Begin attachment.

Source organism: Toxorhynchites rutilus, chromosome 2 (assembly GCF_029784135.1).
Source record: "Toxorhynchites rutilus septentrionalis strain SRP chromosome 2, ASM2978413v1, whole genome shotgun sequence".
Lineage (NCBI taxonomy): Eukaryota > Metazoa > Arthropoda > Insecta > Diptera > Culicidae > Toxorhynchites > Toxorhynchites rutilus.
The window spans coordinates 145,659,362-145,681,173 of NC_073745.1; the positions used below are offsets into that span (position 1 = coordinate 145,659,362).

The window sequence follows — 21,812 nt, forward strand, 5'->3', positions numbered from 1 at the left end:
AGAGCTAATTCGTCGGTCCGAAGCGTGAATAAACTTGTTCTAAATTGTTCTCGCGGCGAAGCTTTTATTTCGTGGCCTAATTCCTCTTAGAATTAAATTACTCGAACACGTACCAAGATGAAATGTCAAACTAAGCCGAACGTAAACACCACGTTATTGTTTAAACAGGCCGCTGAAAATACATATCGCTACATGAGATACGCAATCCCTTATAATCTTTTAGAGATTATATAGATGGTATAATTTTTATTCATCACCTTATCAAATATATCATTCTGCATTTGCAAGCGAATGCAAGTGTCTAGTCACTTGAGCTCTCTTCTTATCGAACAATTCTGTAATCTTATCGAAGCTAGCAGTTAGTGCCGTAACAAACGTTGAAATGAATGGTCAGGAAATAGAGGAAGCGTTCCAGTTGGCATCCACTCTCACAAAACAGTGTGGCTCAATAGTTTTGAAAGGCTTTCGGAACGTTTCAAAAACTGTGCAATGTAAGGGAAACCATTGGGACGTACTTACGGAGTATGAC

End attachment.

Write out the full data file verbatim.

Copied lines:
Source organism: Toxorhynchites rutilus, chromosome 2 (assembly GCF_029784135.1).
Source record: "Toxorhynchites rutilus septentrionalis strain SRP chromosome 2, ASM2978413v1, whole genome shotgun sequence".
Lineage (NCBI taxonomy): Eukaryota > Metazoa > Arthropoda > Insecta > Diptera > Culicidae > Toxorhynchites > Toxorhynchites rutilus.
The window spans coordinates 145,659,362-145,681,173 of NC_073745.1; the positions used below are offsets into that span (position 1 = coordinate 145,659,362).

The window sequence follows — 21,812 nt, forward strand, 5'->3', positions numbered from 1 at the left end:
AGAGCTAATTCGTCGGTCCGAAGCGTGAATAAACTTGTTCTAAATTGTTCTCGCGGCGAAGCTTTTATTTCGTGGCCTAATTCCTCTTAGAATTAAATTACTCGAACACGTACCAAGATGAAATGTCAAACTAAGCCGAACGTAAACACCACGTTATTGTTTAAACAGGCCGCTGAAAATACATATCGCTACATGAGATACGCAATCCCTTATAATCTTTTAGAGATTATATAGATGGTATAATTTTTATTCATCACCTTATCAAATATATCATTCTGCATTTGCAAGCGAATGCAAGTGTCTAGTCACTTGAGCTCTCTTCTTATCGAACAATTCTGTAATCTTATCGAAGCTAGCAGTTAGTGCCGTAACAAACGTTGAAATGAATGGTCAGGAAATAGAGGAAGCGTTCCAGTTGGCATCCACTCTCACAAAACAGTGTGGCTCAATAGTTTTGAAAGGCTTTCGGAACGTTTCAAAAACTGTGCAATGTAAGGGAAACCATTGGGACGTACTTACGGAGTATGAC